Question: How should a person perform Kiddush L’vanah when in quarantine in his house, such as in Israel when the quarantine is strictly enforced?
Short Answer: Ideally, one should perform Kiddush L’vanah on his porch if he cannot leave his house. If that is not an option, he may recite Kiddush L’vanah from inside his house, preferably by an open window or door where he can see the moon directly.
I. Under a Roof
The first issue to address is whether Kiddush L’vanah may be performed under a roof or awning, such as in a house. The Darchei Moshe (Orach Chayim 426:3) cites the Hagahos Ilfasi, who rules that one should not recite Kiddush L’vanah under a roof. The Hagahos Ilfasi adds that he does not know the reason for this rule. The Rama (Orach Chayim 426:4) codifies this rule, but also does not explain the reason for this rule.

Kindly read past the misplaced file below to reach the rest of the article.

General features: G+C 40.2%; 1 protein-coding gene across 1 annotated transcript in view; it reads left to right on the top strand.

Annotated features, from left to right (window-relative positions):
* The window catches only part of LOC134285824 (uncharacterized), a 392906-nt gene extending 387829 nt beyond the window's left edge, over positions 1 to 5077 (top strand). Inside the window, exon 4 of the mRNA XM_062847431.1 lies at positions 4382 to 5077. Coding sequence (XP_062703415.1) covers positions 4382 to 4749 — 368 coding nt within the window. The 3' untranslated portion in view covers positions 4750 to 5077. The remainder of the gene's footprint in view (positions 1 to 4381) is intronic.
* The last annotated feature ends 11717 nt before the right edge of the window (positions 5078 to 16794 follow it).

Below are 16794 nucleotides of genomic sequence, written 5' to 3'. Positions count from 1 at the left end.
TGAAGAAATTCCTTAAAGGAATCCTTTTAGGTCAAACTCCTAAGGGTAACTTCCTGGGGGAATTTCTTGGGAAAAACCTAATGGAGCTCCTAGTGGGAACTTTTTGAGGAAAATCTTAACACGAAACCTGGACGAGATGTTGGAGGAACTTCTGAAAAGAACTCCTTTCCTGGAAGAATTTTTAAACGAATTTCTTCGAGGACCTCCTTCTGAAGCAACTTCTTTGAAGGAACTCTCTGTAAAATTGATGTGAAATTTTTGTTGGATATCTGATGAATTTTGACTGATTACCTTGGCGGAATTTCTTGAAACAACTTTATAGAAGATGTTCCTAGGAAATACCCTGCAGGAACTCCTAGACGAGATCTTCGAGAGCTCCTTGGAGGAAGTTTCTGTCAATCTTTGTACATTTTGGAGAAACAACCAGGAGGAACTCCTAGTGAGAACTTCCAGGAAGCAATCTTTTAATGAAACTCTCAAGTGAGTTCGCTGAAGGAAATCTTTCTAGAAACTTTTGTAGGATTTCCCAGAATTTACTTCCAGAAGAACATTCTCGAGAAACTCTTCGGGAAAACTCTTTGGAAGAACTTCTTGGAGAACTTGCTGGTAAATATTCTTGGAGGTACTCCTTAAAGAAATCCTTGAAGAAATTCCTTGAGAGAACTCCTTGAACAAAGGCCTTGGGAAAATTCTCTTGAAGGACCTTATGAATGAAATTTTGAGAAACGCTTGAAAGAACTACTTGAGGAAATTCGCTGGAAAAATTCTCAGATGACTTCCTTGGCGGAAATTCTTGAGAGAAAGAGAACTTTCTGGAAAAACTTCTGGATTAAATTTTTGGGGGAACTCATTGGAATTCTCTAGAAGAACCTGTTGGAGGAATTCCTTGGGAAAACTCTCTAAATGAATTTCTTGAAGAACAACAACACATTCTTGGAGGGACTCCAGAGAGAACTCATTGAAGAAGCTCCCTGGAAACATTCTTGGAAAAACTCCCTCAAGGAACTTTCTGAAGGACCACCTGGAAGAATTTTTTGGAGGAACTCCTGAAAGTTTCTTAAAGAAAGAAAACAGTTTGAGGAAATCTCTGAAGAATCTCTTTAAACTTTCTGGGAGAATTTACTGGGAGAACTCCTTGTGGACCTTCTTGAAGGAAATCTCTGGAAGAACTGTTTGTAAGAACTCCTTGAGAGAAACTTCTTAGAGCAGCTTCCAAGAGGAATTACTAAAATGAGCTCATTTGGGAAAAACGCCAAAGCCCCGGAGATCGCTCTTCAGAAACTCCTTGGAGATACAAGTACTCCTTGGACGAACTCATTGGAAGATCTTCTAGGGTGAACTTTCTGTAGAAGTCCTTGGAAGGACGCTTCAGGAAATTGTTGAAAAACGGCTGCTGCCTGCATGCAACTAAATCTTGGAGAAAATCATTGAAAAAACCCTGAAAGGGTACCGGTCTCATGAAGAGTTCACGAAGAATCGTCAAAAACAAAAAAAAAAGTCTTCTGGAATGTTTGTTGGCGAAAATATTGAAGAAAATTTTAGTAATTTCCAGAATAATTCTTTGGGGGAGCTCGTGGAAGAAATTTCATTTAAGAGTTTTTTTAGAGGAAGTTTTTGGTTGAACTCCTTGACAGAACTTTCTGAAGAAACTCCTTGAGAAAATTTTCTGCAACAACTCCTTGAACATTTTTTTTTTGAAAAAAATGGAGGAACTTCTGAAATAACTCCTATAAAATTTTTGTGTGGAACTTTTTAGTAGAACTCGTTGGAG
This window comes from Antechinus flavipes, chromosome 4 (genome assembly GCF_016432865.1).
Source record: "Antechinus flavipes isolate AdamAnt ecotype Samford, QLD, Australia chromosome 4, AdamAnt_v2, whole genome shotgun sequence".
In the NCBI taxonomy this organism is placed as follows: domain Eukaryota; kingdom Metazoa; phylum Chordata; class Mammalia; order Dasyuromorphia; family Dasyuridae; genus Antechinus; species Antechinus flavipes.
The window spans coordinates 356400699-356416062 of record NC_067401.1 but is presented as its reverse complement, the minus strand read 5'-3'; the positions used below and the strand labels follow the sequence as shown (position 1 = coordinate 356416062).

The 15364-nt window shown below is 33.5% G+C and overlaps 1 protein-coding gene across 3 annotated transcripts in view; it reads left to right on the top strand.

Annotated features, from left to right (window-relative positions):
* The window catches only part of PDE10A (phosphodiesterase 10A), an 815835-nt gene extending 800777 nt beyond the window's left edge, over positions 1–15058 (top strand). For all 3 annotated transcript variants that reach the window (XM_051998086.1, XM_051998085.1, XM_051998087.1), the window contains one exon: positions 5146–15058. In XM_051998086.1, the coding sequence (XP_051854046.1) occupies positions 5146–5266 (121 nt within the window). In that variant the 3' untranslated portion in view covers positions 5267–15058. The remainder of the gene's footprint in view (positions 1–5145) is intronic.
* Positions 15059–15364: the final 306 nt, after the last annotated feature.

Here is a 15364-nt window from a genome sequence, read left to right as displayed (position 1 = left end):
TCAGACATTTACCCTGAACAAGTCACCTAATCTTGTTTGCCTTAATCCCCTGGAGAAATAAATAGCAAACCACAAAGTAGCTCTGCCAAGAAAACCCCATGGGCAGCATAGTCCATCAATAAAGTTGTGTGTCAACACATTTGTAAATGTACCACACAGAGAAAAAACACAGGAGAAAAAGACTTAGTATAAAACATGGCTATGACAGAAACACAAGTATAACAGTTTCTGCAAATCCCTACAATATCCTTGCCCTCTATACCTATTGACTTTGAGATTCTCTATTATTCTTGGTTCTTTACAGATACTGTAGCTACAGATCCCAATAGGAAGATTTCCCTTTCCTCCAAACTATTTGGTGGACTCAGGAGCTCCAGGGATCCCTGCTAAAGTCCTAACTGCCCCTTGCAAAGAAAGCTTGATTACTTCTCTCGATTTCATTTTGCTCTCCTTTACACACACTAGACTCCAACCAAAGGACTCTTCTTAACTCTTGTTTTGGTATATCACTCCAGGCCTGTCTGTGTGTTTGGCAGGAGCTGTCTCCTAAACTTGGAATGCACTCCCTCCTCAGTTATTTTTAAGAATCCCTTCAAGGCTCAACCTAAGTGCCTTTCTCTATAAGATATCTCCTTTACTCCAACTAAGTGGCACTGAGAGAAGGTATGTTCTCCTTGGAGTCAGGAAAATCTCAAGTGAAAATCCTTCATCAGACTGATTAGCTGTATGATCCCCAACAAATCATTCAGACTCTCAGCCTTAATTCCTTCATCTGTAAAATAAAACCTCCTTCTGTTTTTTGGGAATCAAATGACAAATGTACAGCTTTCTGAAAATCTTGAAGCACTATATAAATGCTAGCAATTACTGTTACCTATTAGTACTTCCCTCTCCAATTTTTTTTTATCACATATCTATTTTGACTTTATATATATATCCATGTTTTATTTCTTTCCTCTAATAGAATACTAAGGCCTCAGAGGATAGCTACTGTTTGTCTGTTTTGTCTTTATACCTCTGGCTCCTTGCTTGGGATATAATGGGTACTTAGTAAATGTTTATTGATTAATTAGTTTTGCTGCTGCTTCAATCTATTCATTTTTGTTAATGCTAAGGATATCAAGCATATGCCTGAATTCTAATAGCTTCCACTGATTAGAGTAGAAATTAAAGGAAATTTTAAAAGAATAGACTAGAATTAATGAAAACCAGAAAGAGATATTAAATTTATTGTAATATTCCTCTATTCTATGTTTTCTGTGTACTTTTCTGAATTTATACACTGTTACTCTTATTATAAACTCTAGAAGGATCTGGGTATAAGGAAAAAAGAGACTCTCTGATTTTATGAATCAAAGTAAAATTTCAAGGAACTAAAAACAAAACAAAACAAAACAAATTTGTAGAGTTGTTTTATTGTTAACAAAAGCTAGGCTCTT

[As an aside, Rav Chaim Kanievsky (as cited in sefer Mili D’Maalyusa, p. 110) rules that the entire rule only refers to the brachah in Kiddush L’vanah; the remainder of the t’filah may be recited anywhere. As a second aside, an article in the Journal HaMaor (61:1, 5768, p. 99) suggests that perhaps this is why we aren’t m’kadeish the l’vanah on Shabbos, because we are afraid people will carry their siddurim outside without an eiruv].
Nevertheless, numerous Acharonim suggest reasons for this rule. The Magen Avraham (14) cites the Bach, who explains that Kiddush L’vanah must be performed in a “makom tahor,” in a place free of tum’ah. Since a roof functions as an “ohel” to transmit tum’ah to those standing under it where there is a dead body underneath, as well, one may not stand under a roof (or in a house) for Kiddush L’vanah. See also Matei Moshe (537).